The Environmental Protection Agency (EPA) recently held a stakeholder meeting to provide information about an upcoming regulatory action that the Agency intends to propose under subsection (h), “Management of Regulated Substances,” of the AIM Act.

Specifically, the Agency will establish regulations to control the “practices, processes, or activities regarding the servicing, repair, disposal, or installation of equipment,” in order to maximize the reclamation and minimize the release of certain HFCs from equipment. The Agency will also consider options to increase opportunities for reclaiming HFC refrigerants, while coordinating with similar EPA regulations, such as the refrigerant management program established under Title VI of the Clean Air Act.


Legs of the Stool

To recap, the AIM Act authorizes EPA to address HFCs in three main ways: phasing down HFC production and consumption, facilitating the transition to next-generation technologies through sector-based restrictions, and promulgating certain regulations for the purposes of maximizing reclamation and minimizing releases of HFCs and their substitutes from equipment. As Chris Grundler, director of the office of atmospheric protection at EPA, noted, these can be considered to be three legs of the regulatory stool.

The first leg, he said, is the overall phasedown on the import and production of HFCs. Last year, EPA created a framework for the phasedown and allocated HFC allowances for imports and production through 2023. Last month, EPA issued a proposed rule to implement the next step of the phasedown, which consists of a 40% reduction below baseline levels, starting in 2024.

“We estimate that this phasedown will reduce $270 billion in cumulative impacts by 2050, which is the most benefits in the history of federal rulemaking,” he said. “In terms of emission reductions, we estimate 4.6 billion metric tons of CO2, which is equivalent to nearly three years of power plant emissions at the 2019 levels.”

The second leg of the stool supports the technology transition to lower-GWP alternatives and products and equipment using the authority of subsection (i) of the AIM Act, entitled “Technology Transitions.” This subsection provides EPA with the authority to restrict the use of regulated HFCs in sectors or subsectors where they are used.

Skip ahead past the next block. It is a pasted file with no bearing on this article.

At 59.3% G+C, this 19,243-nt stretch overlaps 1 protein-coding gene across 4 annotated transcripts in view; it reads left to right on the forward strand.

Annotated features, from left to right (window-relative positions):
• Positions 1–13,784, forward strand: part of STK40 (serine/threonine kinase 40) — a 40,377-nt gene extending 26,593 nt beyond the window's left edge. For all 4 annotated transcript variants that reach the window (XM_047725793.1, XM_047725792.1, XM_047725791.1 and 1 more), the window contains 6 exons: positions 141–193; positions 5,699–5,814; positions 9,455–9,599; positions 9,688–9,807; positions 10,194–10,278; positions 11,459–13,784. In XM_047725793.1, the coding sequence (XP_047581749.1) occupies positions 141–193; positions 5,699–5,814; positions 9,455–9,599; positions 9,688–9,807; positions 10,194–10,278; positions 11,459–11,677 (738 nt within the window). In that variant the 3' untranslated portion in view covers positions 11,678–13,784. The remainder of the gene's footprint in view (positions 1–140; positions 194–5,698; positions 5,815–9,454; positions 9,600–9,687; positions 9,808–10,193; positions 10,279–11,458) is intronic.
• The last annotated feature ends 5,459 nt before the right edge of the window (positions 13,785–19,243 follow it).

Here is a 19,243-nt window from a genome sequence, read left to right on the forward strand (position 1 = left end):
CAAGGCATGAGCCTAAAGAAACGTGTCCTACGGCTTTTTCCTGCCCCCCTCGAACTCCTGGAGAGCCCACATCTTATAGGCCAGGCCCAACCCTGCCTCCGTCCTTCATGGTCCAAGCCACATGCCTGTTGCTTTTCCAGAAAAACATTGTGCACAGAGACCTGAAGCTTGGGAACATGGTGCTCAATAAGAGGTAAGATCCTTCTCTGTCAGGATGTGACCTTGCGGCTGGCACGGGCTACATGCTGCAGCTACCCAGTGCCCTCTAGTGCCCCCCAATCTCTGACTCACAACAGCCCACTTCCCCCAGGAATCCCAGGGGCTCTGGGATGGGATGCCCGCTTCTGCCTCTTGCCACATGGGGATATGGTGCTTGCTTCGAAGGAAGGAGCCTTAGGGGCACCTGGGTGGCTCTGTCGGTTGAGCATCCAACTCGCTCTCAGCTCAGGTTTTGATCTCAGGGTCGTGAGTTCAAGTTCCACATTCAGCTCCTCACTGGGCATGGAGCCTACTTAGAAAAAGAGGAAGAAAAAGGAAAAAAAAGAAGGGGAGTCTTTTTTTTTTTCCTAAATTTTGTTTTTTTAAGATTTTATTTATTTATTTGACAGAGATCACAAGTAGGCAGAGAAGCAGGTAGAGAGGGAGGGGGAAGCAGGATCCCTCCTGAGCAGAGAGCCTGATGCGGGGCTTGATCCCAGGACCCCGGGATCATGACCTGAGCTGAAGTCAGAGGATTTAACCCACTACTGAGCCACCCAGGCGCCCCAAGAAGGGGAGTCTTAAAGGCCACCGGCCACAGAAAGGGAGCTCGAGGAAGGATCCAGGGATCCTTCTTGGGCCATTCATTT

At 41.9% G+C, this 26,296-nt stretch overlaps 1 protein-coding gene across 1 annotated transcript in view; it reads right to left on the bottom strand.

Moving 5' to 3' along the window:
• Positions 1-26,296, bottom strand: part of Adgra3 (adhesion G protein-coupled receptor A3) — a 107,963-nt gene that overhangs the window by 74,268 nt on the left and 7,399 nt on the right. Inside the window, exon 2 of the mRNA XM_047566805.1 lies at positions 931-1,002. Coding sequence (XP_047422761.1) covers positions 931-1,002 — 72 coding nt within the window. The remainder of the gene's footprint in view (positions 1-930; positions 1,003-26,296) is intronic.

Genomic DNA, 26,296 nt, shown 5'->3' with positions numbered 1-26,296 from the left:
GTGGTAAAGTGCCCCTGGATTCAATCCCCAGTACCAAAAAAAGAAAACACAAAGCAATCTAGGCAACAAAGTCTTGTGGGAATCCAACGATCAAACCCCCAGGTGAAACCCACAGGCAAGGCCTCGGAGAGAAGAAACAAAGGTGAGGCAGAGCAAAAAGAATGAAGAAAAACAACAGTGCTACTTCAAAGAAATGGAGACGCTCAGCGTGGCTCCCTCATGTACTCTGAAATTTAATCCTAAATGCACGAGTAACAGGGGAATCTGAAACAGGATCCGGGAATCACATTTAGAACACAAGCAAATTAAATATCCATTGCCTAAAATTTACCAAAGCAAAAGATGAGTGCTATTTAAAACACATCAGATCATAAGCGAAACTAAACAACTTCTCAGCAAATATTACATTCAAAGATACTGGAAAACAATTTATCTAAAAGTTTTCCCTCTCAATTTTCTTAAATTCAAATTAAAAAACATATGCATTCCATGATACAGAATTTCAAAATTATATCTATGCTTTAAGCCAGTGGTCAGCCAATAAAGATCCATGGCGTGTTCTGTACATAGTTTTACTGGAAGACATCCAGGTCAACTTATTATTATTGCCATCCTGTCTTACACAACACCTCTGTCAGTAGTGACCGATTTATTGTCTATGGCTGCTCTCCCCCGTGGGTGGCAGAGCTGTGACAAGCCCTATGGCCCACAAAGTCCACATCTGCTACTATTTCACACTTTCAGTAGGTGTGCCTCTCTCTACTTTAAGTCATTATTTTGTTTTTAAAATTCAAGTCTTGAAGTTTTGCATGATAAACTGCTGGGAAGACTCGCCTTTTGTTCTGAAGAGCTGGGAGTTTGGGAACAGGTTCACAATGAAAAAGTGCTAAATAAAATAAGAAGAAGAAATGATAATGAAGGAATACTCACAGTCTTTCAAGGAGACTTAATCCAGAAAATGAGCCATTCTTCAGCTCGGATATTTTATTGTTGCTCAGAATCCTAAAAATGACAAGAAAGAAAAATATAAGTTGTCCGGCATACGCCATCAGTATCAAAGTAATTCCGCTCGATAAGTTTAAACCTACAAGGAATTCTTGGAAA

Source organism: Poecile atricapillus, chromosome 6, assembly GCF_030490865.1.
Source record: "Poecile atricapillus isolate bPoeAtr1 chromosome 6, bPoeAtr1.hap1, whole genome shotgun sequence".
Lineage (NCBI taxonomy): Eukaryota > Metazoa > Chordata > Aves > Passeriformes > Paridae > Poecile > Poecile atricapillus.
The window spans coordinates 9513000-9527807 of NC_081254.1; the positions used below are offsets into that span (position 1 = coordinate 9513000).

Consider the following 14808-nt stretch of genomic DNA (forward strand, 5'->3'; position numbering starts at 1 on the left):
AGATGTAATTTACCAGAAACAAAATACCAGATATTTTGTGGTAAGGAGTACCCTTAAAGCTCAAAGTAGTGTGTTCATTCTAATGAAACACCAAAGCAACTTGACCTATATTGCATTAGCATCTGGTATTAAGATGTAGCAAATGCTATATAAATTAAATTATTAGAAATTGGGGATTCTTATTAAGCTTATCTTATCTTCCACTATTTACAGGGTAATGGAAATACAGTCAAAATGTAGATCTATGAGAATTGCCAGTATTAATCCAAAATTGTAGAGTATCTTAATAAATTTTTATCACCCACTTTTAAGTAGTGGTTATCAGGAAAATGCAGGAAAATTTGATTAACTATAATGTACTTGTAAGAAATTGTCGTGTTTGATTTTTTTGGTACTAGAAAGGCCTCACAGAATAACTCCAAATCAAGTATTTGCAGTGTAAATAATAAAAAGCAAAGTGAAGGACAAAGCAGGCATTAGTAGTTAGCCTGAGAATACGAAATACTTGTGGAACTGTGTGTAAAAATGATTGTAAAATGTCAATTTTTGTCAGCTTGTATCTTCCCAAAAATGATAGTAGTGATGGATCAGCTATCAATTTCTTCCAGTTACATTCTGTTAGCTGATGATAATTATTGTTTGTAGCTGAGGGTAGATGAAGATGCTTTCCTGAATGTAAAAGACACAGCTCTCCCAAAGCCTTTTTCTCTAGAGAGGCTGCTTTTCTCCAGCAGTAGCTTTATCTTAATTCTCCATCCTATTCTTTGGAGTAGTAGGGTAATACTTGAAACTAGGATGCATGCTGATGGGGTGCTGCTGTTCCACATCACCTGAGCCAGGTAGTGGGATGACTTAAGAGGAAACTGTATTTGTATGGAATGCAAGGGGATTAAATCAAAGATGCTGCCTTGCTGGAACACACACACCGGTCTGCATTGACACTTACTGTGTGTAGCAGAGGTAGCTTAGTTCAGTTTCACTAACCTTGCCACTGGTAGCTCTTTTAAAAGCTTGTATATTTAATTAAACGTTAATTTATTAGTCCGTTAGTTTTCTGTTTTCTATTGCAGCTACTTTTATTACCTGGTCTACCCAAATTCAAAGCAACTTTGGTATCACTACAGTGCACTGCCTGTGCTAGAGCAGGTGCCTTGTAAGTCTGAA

“We have completed our work on this rule and it's now going through the interagency review process, which is run by the White House,” said Grundler. “We are expecting this rule to be publicly proposed very soon and we expect that when this regulation is finalized, it will produce additional climate benefits that can be achieved by the industry by adopting these newer technologies.”

The third leg of the stool involves managing the existing stock of HFCs and their substitutes, and this stakeholder meeting was the first step in that process. The HFC management provisions of the AIM Act direct EPA to consider a wide range of actions, with the goal of reducing emissions and maximizing the reclamation of HFCs from equipment. The authority is quite broad and while it has some similarities to current regulations that were developed in the Clean Air Act, there are some differences, said Grundler.

“So, as a first step, we want to take stock of what our current regulations require, such as requirements for reclaiming refrigerants,” he said. “And then with [the public’s] help, we want to identify areas where there might be gaps or where we can make improvements in this part of our rules. Our history with ozone-depleting substances demonstrates that we can phase down or phase out certain refrigerants without abandoning equipment. I'll note that while we have authority to set regulations to reduce leaks and promote reclamation and reuse of HFCs, there might be other areas where nonregulatory approaches might be useful.”


Going Forward

As noted above, subsection (h) provides for the Agency to coordinate with other similar EPA regulations, such as the refrigerant management programs under Clean Air Act (e.g., sections 608 and 609). Section 608 applies to stationary refrigeration and air conditioning equipment, while 609 addresses the servicing of motor vehicle air conditioners.

“There are existing requirements in place that apply to HFCs and other substitutes, including servicing practices, recovery and recycling equipment, a venting prohibition, sales restrictions, technician training and certification, and recordkeeping,” said Chenise Farquharson, who works in the stratospheric protection division at the EPA. “What doesn't currently apply to HFCs and substitutes are the leak repair requirements, which are currently in place under 608 regulations, but they only apply to ODS refrigerants.”

As far as the current rate of reclamation of HFCs is concerned, Farquharson noted that over the last five years, there's been about a 6% growth of HFCs being reclaimed (data on HFCs weren't required to be recorded until 2017).